First, Google Docs is getting an upgrade with Action Items, a way to assign tasks to colleagues from within a document. If a user types in a phrase like "Andrea to schedule a weekly check in" on desktop, Docs will use natural language processing to intelligently suggest an Action Item to assign to the right person. A user can also manually assign an Action item from Docs, Sheets, and Slides desktop and mobile apps by mentioning a person's name in a comment and checking the "new Action item" box. The person getting the new assignment receives an email notification and will see the Action item highlighted when they open the file.
Meanwhile, when a user opens Docs, Sheets, Slides, or Drive, they'll see a badge on any items with an Action item assigned or any unresolved suggestions others have made to their files.
Next, Google is using machine-learning and neural networks to help predict the type of question a user should ask in Google Forms and suggest potential responses. For instance, if a user types "What days are you available next week?", Forms will intelligently identify this as a "checkbox" question type and generate potential response options.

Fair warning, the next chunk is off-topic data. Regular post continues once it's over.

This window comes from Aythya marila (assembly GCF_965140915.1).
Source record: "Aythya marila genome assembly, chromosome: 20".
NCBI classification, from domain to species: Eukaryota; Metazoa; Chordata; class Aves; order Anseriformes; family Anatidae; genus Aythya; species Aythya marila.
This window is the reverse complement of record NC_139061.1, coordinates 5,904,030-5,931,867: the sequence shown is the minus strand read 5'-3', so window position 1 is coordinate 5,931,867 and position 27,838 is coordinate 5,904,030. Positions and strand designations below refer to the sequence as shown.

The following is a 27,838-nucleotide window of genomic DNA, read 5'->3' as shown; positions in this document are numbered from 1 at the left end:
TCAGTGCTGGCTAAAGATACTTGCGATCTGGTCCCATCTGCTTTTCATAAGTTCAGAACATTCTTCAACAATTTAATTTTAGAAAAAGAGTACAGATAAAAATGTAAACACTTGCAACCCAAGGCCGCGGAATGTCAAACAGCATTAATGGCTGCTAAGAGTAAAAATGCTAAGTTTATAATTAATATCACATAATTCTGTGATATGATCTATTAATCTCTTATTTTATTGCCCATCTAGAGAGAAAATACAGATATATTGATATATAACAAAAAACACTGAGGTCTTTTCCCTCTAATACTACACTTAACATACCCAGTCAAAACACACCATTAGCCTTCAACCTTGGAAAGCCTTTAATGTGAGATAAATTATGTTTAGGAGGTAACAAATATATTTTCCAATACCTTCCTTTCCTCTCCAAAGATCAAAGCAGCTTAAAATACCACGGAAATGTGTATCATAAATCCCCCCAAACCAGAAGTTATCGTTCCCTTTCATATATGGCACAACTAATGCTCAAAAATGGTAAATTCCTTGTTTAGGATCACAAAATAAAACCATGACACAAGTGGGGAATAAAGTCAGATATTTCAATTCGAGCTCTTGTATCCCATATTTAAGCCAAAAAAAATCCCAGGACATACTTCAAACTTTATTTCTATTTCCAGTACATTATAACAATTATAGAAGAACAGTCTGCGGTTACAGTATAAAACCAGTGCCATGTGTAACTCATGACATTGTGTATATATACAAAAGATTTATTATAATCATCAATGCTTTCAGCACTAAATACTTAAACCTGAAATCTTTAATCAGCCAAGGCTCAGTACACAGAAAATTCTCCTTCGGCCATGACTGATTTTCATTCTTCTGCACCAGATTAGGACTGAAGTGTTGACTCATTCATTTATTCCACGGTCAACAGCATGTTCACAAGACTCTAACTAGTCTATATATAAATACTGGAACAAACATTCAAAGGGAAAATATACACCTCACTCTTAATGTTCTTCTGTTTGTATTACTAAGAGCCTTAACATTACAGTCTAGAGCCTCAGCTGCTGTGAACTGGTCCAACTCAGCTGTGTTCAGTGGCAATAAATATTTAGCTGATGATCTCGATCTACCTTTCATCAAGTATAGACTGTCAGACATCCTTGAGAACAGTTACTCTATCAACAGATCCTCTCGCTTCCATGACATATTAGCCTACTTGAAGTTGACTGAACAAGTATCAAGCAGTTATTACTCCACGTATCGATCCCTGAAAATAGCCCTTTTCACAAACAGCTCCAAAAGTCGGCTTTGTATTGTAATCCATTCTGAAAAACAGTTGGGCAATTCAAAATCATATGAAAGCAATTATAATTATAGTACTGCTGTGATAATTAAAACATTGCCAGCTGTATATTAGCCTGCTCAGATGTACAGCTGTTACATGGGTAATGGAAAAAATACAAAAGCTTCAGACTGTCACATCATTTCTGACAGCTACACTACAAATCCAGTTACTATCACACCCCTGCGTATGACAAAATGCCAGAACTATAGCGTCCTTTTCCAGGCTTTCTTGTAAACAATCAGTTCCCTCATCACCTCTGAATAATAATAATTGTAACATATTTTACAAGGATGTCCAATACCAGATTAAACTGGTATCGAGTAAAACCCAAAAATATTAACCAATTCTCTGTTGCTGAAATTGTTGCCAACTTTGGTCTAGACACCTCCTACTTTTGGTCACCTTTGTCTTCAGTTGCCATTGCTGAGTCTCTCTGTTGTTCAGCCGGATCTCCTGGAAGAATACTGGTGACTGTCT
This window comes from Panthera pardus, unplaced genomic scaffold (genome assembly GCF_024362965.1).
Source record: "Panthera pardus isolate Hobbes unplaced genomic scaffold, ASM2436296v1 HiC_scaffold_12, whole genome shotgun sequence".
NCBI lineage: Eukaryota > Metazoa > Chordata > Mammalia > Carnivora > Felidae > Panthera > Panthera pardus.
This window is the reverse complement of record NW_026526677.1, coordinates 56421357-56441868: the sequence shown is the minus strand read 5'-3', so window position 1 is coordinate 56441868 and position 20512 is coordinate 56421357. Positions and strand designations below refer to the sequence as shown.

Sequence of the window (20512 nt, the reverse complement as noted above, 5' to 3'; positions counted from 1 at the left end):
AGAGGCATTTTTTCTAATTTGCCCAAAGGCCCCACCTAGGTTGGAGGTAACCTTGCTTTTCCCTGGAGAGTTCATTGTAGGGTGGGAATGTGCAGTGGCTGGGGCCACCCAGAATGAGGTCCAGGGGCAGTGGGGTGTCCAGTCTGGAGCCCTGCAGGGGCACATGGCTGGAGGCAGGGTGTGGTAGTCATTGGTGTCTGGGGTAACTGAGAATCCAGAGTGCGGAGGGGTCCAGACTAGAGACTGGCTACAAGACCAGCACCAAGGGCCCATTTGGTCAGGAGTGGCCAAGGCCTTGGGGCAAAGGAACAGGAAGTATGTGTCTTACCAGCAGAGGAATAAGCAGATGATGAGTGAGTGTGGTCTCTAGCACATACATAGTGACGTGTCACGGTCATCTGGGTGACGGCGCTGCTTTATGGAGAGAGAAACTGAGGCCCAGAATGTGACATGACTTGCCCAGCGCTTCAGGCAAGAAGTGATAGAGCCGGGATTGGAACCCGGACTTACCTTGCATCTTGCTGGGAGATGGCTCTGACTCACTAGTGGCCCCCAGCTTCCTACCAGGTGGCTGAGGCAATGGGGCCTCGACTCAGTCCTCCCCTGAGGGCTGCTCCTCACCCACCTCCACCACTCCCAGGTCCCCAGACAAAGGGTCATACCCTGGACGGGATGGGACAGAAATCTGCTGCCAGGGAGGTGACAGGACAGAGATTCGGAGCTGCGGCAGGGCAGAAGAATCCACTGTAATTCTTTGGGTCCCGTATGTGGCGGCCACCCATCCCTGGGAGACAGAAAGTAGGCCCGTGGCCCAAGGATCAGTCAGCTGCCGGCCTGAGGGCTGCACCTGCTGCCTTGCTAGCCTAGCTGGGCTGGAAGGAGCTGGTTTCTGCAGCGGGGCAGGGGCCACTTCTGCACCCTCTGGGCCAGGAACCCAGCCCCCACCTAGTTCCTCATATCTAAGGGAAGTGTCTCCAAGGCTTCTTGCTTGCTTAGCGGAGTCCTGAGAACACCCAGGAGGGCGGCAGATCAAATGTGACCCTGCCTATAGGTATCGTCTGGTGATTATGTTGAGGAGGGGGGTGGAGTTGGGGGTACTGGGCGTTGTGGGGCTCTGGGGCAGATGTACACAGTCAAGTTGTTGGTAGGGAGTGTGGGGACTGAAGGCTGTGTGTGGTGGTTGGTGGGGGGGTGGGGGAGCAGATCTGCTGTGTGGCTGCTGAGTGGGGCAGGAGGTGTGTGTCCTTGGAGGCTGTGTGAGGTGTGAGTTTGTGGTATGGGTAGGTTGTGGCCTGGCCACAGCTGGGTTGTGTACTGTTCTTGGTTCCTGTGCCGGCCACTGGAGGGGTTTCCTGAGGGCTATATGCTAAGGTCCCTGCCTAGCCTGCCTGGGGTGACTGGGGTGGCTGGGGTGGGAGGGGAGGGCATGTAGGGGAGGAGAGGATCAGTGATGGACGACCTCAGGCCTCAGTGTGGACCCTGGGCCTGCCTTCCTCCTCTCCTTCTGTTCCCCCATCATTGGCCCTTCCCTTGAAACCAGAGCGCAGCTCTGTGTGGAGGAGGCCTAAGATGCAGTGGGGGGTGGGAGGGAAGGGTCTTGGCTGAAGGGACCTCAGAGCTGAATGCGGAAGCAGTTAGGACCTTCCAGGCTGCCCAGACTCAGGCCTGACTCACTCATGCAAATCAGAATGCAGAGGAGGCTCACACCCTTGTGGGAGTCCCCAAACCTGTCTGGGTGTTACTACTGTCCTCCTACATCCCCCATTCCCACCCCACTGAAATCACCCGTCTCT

This new feature saves users about 25 percent of the time they'd previously spend drafting questions for Forms, Google says. The company was able to build the feature after identifying common patterns in Forms from the more than 1 billion questions that have been asked in the tool since its launch in 2008.
Google is also expanding the functionality of "voice typing" in Docs, allowing users to do things like changing the text color in a document or adding links, all by voice.
Lastly, Google Docs has a new integration with Slack, allowing Slack users to click the "+" button and bring files from Google Drive into a Slack conversation. Users can also create new Docs, Sheets, and Slides files right from Slack.